Mississippi healthcare providers say they may have to close floors and reduce patient beds after losing hundreds of nurses due to the recent expiration of a federal contract put in place to help the state battle the coronavirus pandemic.
During the last wave of COVID-19, 900 nurses were deployed to hospitals across the state under a 60-day contract funded by the federal government. That contract expired Nov. 1 and the number of virus cases has subsided since the summer peak.
Those nurses were crucial for caring for patients during the virus surge, but they also helped fill another urgent need — filling gaps left by nurses who have left the state during the last two years.
Mississippi Gov. Tate Reeves said in August that the state had lost at least 2,000 nurses over the course of the pandemic. Nurses are leaving Mississippi for other states and traveling nurse companies that can pay higher wages.
Jessica Lewis, executive director of human resources at Singing River Health System on the Mississippi coast, told the Sun Herald that Singing River has lost around 240 nurses during the pandemic.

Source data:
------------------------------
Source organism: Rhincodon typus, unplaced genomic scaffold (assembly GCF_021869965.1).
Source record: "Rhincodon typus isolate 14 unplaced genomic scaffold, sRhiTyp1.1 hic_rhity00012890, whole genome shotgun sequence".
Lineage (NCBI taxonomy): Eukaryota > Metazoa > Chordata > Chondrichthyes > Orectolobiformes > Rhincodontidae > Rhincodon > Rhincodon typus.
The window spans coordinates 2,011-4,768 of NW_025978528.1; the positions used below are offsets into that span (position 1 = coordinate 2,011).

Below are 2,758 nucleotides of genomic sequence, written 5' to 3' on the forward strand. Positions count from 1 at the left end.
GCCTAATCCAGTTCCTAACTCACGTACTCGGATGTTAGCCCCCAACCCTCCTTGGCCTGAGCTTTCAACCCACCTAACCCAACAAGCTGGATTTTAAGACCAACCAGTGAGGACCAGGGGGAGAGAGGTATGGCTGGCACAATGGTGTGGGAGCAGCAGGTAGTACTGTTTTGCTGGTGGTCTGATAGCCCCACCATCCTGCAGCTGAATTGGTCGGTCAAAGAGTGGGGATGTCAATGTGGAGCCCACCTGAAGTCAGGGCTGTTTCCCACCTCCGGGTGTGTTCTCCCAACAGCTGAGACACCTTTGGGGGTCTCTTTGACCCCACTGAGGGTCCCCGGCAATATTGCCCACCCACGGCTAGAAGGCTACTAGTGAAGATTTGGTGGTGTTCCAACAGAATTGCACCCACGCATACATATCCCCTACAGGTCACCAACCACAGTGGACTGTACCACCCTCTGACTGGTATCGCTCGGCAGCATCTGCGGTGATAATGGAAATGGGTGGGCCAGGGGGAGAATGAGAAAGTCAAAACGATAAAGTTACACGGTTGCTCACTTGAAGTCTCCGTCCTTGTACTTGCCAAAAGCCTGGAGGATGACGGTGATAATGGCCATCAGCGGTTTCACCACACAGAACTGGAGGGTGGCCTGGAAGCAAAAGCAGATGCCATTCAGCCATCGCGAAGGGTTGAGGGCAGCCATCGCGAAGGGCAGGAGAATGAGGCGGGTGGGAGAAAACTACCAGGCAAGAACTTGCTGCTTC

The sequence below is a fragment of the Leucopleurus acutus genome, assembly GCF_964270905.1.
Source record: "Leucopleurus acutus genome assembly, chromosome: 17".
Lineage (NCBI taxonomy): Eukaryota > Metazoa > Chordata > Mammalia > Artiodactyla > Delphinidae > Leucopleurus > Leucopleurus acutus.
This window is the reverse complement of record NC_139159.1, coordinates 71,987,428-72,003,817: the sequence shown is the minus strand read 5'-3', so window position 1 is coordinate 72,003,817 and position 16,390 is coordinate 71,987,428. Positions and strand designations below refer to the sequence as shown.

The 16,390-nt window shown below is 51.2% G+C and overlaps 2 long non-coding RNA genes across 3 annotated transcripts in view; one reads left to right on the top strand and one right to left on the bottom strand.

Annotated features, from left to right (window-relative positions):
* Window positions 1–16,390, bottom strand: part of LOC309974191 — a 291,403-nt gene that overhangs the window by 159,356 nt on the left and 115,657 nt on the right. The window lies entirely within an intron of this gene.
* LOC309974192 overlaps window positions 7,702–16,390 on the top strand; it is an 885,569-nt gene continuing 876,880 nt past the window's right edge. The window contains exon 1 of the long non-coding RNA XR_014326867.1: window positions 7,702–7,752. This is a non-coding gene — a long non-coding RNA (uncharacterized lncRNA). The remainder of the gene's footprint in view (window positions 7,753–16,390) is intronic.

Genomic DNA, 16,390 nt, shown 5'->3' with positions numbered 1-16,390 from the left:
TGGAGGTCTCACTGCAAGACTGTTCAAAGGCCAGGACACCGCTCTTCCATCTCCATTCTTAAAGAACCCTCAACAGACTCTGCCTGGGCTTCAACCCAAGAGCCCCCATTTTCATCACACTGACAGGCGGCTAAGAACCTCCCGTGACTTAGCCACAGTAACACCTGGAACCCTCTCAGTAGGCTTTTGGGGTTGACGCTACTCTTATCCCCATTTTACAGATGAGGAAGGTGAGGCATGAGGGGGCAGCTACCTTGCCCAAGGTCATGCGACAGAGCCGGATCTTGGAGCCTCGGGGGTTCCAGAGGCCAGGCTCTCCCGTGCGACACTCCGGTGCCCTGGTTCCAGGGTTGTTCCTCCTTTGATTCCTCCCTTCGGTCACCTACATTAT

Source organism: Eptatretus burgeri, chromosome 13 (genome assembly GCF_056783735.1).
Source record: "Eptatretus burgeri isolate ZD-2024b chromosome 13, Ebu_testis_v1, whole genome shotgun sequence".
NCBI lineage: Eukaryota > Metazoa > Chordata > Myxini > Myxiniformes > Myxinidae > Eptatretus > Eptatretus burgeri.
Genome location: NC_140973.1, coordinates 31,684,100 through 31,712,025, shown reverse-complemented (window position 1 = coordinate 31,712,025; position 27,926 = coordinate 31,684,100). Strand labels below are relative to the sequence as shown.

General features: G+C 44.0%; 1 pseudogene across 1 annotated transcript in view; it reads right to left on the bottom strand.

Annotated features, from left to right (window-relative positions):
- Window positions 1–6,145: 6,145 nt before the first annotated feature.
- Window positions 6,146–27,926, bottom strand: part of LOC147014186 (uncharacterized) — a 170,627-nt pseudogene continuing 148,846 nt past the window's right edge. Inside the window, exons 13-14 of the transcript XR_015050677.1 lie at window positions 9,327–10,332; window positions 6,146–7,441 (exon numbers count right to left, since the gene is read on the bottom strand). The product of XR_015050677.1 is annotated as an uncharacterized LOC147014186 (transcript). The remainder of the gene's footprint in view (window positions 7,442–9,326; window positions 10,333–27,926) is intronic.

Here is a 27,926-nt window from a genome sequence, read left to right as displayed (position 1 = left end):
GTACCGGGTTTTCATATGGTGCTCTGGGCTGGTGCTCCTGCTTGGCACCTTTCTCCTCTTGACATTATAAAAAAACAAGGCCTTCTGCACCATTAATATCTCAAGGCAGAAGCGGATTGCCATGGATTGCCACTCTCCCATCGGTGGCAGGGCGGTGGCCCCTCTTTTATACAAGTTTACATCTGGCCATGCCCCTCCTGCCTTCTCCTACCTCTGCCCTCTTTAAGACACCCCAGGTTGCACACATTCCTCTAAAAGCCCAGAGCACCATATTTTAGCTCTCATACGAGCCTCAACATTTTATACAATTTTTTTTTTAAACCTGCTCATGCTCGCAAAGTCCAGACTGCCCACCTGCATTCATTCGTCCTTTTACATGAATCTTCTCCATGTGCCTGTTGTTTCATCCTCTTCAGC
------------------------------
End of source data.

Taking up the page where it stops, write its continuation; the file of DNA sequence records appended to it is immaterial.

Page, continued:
The expiration of the federal contract will mean the hospital system is losing 70 staff positions and 100 hospital beds.
“It’s just a big taffy pull … everyone is scurrying out there trying to get the talent and keep their doors open,” Lewis told the Herald.
Singing River joined 17 other major health systems, Lt. Gov. Delbert Hosemann and Mississippi House Speaker Philip Gunn in writing an Oct. 21 letter to Reeves asking for further assistance to address the nursing shortage using federal pandemic relief money allocated to the state.
“We are asking that you set aside a portion of those funds to quickly establish a program to incent healthcare workers, particularly nurses, to remain in and return to their hospitals,” the letter reads.
In a statement to The Associated Press on Wednesday, Reeves’ spokesperson Bailey Martin said the contract nurses were only permitted to work with coronavirus patients, per federal regulations. At the peak of the surge, there were 1,667 Mississippians in hospital beds with COVID-19, she said. As of Tuesday, that number decreased by almost 90% to 172.
“The contract fulfilled its mission,” she said, adding that Reeves believes it is critically important to increase the number of workforce development opportunities for healthcare professionals.
“The Governor’s Office is discussing nurse retention programs with the legislature and looking forward to working with them to devise a solution that will have a long-term impact on meeting Mississippi’s healthcare professional needs,” she said.